Baby Cheetah - greatly inbreed - photo by San Diego Shooter (Flickr)
Yes, the sperm of a cheetah, the fastest land animal on the planet, is much worse than the sperm of the common domestic cat, the companion animal that you and I live with and from which we derive so much pleasure.
Eighteen cheetahs were subject to ectroejaculation. This sounds unpleasant. Ectroejaculation is a procedure that is usually carried out under general anesthetic and which is used to obtain semen samples from sexually mature male mammals. An electrode is inserted into the rectum and a small electric shock applied stimulating an ejaculation1.
The semen was obtained from Namibian and Transvaal cheetahs. Namibia is the home of the cheetah but populations are declining all the time (cheetah habitat).
Spermatozoal concentration and motility levels in the cheetah were one tenth of those of the domestic cat, on my reading of the data. Also the number of 'aberrant spermatozoal forms' where considerably higher in the cheetah compared to the domestic cat - 71% to 29.1%. 'Motility' means: the ability to move spontaneously and actively, consuming energy in the process2
Cheetah semen is 'markedly' inferior to that of the domestic cat. There is a much higher incidence of spermatozoa that takes on a different shape or that is a variation from the normal (= abnormal sperm, as I understand it).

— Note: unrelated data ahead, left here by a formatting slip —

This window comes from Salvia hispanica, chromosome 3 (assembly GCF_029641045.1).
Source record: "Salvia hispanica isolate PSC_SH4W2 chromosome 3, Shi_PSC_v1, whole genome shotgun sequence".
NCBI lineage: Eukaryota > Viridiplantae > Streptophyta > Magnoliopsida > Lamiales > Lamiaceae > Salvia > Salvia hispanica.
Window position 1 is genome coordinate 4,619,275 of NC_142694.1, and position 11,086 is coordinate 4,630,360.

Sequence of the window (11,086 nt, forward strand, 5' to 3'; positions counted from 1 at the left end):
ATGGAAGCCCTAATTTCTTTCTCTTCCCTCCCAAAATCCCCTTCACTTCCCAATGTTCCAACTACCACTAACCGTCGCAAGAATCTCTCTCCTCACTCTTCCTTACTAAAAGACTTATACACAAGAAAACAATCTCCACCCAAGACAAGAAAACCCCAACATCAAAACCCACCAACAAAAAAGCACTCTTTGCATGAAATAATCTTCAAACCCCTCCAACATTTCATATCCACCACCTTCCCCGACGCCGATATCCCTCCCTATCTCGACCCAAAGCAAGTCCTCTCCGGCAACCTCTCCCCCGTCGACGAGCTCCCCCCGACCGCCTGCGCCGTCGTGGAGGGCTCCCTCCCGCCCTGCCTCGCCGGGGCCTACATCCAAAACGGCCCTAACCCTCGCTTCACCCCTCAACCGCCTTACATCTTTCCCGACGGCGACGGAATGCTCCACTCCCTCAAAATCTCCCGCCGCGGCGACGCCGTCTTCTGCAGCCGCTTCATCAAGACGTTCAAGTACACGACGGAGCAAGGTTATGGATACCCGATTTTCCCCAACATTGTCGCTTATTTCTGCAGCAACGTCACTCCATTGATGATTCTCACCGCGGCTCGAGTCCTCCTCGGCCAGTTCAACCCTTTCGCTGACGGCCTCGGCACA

The much higher level of genetic abnormalities in the cheetah are put down to inbreeding in the cheetah that has resulted in genetic homoygosity (the possession of two identical forms of a particular gene, one inherited from each parent). It said that one cheetah is almost a clone of another. The cheetah is higly inbreed. This increases the chances of mutant recessive genes becoming effective in producing unwanted phenotypes.
Why is the cheetah inbreed? Does this result in less virile animals? Does it further endanger this already endangered wild cat?
The inbreeding it is thought is a result of a population crash thousands of years ago. The Siberian tiger suffers from inbreeding reducing its fertility. There are 400 Siberian tigers but the population from a breeding standpoint equates to just 35 tigers (see Siberian tiger habitat). Is is argued that poor sperm causes infertility (see also male wildcat roaming).
There are arguments about the cheetah and how its fragile genetic makeup affects is prospects of survival. Some say it makes no difference. But one thing is for sure, on a classic measure of genetic health, the humble domestic cat is far healthier and is far better placed to survive.
There are about 500 million domestic cats in the world and there are 7,500 adult cheetahs3. You decide.
Major source: Unique seminal quality in the South African cheetah and a comparative evaluation in the domestic cat by: D E Wildt, M Bush, J G Howard, S J O'Brien, Meltzer, A Van Dyk, H Ebedes and D J Brand